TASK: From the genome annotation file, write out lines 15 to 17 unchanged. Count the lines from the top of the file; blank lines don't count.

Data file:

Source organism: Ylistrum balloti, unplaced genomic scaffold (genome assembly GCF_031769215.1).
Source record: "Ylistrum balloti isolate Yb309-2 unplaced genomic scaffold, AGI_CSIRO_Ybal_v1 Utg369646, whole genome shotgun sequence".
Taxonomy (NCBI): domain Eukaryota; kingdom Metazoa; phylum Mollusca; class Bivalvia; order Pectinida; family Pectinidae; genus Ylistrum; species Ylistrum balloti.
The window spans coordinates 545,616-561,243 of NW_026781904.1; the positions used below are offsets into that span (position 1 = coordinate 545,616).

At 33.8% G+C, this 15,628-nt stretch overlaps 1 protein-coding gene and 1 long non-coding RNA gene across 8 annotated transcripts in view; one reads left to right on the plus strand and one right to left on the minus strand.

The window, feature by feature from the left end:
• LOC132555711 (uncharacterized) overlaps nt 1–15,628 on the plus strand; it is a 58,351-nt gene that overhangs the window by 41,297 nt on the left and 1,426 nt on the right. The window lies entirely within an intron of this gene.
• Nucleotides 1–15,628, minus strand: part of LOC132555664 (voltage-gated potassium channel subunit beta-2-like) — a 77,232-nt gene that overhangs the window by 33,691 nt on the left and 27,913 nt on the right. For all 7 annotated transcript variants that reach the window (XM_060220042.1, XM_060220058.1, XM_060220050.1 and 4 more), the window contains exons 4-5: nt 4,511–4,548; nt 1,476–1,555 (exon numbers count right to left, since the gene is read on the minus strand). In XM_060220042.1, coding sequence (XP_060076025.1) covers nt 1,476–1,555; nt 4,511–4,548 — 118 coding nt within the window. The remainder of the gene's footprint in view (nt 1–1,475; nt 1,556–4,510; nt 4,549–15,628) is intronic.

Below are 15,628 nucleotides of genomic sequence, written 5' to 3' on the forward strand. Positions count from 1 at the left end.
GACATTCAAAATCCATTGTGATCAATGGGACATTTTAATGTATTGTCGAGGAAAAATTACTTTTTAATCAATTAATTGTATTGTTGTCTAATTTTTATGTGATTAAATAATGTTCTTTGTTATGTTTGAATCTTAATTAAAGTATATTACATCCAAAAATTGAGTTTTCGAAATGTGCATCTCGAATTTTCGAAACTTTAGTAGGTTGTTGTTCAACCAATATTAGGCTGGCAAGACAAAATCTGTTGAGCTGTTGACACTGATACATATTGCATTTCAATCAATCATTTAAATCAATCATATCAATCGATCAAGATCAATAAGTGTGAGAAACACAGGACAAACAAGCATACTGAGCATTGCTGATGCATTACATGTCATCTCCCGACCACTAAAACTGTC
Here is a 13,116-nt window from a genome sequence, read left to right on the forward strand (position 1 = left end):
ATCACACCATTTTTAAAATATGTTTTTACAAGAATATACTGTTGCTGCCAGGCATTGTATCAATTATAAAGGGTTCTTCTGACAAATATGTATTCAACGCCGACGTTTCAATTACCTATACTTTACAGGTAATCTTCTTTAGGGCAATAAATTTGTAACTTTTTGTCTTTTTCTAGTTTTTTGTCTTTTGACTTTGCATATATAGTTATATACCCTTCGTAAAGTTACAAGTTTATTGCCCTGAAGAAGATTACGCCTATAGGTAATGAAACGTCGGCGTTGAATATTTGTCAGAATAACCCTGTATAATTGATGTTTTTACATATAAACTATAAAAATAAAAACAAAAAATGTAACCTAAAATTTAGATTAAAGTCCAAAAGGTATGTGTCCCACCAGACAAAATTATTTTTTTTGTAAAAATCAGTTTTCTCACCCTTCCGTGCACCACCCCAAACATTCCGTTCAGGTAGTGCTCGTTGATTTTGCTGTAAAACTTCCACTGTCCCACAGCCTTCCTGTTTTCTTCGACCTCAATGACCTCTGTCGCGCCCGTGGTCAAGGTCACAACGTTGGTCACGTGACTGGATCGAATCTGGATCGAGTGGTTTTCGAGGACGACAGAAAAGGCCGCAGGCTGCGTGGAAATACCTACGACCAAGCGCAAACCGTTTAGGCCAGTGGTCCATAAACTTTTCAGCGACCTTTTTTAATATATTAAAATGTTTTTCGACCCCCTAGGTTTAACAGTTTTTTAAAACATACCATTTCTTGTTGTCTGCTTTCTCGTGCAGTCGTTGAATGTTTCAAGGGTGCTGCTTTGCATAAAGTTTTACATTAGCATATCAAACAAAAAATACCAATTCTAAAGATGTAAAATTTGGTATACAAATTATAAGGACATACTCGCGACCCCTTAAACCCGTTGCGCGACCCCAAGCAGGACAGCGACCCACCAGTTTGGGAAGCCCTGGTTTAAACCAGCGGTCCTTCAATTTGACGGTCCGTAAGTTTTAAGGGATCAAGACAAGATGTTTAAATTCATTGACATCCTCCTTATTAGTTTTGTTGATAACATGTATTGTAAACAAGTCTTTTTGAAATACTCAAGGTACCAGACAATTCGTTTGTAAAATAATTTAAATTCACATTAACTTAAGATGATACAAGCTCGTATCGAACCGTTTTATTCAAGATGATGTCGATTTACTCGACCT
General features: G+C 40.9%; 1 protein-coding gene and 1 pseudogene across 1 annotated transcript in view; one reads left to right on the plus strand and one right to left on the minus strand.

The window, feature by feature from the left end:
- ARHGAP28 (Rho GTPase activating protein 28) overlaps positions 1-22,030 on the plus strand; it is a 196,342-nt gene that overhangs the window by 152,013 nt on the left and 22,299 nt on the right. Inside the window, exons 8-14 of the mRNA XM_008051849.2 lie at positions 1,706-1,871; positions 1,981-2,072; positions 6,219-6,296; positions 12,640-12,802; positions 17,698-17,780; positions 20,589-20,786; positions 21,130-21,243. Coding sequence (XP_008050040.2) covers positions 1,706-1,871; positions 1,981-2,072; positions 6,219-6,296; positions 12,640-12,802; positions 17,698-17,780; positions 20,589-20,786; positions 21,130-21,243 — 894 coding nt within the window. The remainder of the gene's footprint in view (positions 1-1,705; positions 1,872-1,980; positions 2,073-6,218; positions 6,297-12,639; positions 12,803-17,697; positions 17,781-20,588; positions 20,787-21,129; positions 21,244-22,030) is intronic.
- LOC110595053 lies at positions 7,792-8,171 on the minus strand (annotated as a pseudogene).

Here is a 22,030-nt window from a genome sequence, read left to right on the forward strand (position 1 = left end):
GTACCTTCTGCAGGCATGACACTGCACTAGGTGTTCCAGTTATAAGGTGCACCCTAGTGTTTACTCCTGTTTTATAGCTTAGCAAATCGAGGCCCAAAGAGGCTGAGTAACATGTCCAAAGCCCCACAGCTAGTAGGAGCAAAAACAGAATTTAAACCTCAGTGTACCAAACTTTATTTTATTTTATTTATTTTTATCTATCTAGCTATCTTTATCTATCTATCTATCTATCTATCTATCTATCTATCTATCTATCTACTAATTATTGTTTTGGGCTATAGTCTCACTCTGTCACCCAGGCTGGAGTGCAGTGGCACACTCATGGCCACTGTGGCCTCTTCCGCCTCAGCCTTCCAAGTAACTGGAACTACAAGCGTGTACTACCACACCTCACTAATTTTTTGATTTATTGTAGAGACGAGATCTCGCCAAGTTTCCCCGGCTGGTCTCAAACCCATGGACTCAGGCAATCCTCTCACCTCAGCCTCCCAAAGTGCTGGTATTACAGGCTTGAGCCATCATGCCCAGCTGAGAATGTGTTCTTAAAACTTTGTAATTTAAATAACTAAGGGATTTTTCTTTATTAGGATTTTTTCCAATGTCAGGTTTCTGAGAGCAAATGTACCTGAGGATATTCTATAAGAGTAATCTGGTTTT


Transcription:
- ARHGAP28 (Rho GTPase activating protein 28) overlaps positions 1-22,030 on the plus strand; it is a 196,342-nt gene that overhangs the window by 152,013 nt on the left and 22,299 nt on the right. Inside the window, exons 8-14 of the mRNA XM_008051849.2 lie at positions 1,706-1,871; positions 1,981-2,072; positions 6,219-6,296; positions 12,640-12,802; positions 17,698-17,780; positions 20,589-20,786; positions 21,130-21,243. Coding sequence (XP_008050040.2) covers positions 1,706-1,871; positions 1,981-2,072; positions 6,219-6,296; positions 12,640-12,802; positions 17,698-17,780; positions 20,589-20,786; positions 21,130-21,243 — 894 coding nt within the window. The remainder of the gene's footprint in view (positions 1-1,705; positions 1,872-1,980; positions 2,073-6,218; positions 6,297-12,639; positions 12,803-17,697; positions 17,781-20,588; positions 20,787-21,129; positions 21,244-22,030) is intronic.
- LOC110595053 lies at positions 7,792-8,171 on the minus strand (annotated as a pseudogene).

Here is a 22,030-nt window from a genome sequence, read left to right on the forward strand (position 1 = left end):